CHILDHOOD'S END. 8 tonight, Tuesday and Wednesday, Syfy.

Can science fiction and religion co-exist? Mike Vogel doesn't see why not.

"I think God created us with an imagination, and for me, science fiction, it's the ultimate in opening the expanse of what's possible," said the Warminster-raised star of "Childhood's End." The three-night miniseries premieres tonight on Syfy.

Vogel, who spent some time at the Christian Philadelphia College of Bible (now Cairn University) after graduating from William Tennent High in 1998, didn't grow up steeped in sci-fi. But three seasons on CBS' Stephen King series "Under the Dome" and filming "Childhood's End," adapted from the 1953 Arthur C. Clarke classic about a peaceful alien invasion, may have made up for that.

And given him plenty to think about.

"Many a night over whiskeys, and on the rooftop, Matt [Matthew Graham, the show's writer and executive producer] and I sat and talked about [it]," Vogel said after a Syfy news conference last summer in Beverly Hills.

"As blasphemous as people thought this was for so long - because the book talks about the eradication of religion and everything else like this - it's interesting because" of the purpose the aliens dubbed "the Overlords" ultimately turn out to be serving. (You'll have to hang in until Night 3 to see what that is.)

"To me, this opened up the discussion, as a man with a strong faith . . . of, you know, life continuing after this. And what is that?

"And it opens up a discussion for the atheists that goes, 'See? All we have is now. So let's fix now. Let's work on now.' And that's what I love about this, that no matter where you fall on that spectrum, there's incredible things for all of us to learn and all of us to come together on."

After alien ships appear tonight above the world's major cities - a Clarke scene already paid homage in "Independence Day" and "V" - Vogel's character, Ricky Stormgren, becomes the sole intermediary between Earth and Karellen (Charles Dance, "Game of Thrones"), an entity calling itself the "supervisor" of Earth.

Reimagined from Clarke's story, which introduced Stormgren as the 60-year-old secretary-general of the United Nations, Ricky's now a simple Missouri farmer who becomes known as the "blue-collar prophet" after Karellen plucks him from obscurity to carry his message to the masses.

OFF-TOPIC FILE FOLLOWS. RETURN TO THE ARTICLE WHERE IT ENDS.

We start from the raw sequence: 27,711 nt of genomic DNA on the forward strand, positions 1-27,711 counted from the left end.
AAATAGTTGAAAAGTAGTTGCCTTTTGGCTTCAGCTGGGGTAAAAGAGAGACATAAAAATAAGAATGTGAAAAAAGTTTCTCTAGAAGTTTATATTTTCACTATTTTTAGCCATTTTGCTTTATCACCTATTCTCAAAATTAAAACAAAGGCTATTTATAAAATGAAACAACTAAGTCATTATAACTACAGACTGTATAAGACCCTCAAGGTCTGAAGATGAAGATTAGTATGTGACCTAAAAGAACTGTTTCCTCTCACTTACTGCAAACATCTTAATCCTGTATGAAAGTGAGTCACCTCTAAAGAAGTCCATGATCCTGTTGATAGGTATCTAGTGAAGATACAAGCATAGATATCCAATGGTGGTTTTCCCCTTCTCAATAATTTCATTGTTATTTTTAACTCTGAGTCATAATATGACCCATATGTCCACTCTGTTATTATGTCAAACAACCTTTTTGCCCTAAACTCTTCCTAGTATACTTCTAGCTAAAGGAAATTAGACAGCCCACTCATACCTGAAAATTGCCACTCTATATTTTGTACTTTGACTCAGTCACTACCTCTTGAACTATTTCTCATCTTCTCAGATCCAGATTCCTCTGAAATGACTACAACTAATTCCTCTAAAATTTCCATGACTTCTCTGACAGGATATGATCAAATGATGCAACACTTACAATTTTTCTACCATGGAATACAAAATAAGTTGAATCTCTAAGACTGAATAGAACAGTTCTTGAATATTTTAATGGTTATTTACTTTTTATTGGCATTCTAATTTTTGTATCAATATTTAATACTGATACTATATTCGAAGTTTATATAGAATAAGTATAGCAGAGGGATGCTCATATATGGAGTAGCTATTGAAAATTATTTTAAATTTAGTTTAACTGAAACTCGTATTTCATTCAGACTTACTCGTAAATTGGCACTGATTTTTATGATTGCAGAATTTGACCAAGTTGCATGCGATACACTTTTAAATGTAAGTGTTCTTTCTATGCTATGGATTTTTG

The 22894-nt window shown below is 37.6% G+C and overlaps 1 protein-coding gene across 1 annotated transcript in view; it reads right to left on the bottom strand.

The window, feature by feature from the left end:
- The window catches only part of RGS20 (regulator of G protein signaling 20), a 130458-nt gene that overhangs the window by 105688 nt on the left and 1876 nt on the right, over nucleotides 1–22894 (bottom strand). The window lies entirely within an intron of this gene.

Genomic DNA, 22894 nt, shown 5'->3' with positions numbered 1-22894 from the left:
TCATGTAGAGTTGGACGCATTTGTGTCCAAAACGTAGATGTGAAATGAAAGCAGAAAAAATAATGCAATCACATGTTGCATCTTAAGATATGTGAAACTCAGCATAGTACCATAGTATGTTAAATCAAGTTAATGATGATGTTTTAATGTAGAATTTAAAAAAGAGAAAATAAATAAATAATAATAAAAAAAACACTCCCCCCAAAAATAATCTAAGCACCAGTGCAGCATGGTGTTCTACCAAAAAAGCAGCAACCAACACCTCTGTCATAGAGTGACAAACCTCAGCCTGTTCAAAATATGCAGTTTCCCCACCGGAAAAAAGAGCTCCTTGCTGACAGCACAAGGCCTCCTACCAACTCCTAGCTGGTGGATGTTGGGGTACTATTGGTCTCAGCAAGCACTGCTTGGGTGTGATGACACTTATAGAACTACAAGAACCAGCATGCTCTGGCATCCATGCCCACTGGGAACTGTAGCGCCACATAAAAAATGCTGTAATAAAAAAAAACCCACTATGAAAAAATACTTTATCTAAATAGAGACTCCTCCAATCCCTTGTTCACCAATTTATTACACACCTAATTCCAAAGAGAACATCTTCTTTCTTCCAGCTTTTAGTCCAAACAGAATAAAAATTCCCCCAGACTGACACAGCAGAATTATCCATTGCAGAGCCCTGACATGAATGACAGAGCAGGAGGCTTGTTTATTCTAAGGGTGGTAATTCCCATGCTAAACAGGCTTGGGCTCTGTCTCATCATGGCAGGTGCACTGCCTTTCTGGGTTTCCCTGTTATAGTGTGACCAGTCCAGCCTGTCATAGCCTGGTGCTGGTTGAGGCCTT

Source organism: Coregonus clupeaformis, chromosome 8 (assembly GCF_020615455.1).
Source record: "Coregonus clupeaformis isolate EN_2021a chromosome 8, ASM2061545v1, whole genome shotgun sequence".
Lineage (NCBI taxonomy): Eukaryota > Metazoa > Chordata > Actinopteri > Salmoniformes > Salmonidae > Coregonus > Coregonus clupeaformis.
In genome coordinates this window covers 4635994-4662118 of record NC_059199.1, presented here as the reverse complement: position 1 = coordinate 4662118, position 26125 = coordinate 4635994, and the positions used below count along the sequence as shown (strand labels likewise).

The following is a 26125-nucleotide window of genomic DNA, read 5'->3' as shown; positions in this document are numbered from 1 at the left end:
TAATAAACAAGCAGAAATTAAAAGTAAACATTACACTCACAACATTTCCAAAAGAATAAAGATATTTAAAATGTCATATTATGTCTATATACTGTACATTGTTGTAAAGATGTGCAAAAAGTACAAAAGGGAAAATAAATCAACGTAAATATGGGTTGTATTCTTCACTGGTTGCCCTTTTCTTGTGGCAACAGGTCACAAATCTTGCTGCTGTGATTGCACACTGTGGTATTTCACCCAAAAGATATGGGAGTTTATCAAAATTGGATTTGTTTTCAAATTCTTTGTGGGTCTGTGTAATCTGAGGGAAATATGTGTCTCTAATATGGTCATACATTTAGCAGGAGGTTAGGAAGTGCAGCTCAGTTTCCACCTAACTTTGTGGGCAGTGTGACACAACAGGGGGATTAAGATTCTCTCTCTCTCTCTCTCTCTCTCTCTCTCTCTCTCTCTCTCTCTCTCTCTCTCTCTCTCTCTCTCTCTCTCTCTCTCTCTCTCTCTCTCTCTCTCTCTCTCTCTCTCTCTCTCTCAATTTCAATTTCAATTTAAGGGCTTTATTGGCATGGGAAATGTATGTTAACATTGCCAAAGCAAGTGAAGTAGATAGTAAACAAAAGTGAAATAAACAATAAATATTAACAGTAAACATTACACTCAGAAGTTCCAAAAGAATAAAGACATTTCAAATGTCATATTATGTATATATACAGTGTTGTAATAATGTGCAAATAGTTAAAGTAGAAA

Ricky's initial distrust of his powerful new acquaintance - because even a probe-free alien abduction is still an alien abduction - is gradually overcome as wars end everywhere and the Earth is transformed into the peaceful, prosperous place touted by Miss America contestants and holiday greeting cards.

Not that everyone's thrilled.

Colm Meaney plays a media mogul who gives the Overlords their nickname, and leads the charge against them, concerned that Karellen's utopia mean the loss of freedom of choice.

This never gets old

The story's no less timely today than it would have been when Clarke wrote it, Graham told reporters.

"All the stakes that we seem to live under at the moment seem almost indistinguishable to me," he said.

"I think there might have been a little period before 9/11 when it wouldn't have been as pertinent. But it certainly is now.

"Arthur C. Clarke was writing in an age of prosperity. He was writing after the world had been shaken to the core by World War II. He was writing at the beginning of the Cold War. Actually, it's all exactly the same," Graham said.

In real life, Vogel and Meaney might trade places.

"Mike and I, we go back and forth and we completely disagree," Meaney told reporters. "I mean, I think the search for utopia is good thing. I think we should try and eliminate poverty. We should try to eliminate these things. These people are coming to offer that? Great."

Vogel's concern? Utopia "becomes very homogenized and everyone conforms and everyone's the same. And my argument has always been when you look at a lot of great art, a lot of music, a lot of cultural movements . . . a lot of art and music and such has come out of immense pain, immense struggle, and that's sort of the question that it asks. Can you have one without the other? You may like that idea of utopia, but . . . if you sacrifice this other stuff, is it worth it?"

Not that Vogel, a father of three, doesn't understand the lure of a peaceful planet.

"We'd all be kidding ourselves to not look around globally and not see the unrest and the chaos that exists. And I think what I've said about 'Dome,' and the same thing about this show, is circumstances are just a backdrop. It's just a fish bowl to put us in that allows us to explore how humans would react to these dangerous situations.

"And I think that's the fascination - we want to look at those things and say, 'Man, we're not far off from this, or from that.' It doesn't have to be an alien invasion, but a human invasion. You know, we all want to fancy ourselves the hero - you almost never see yourself as the villain - but it's the person you never see yourself as that a lot of these people end up becoming."

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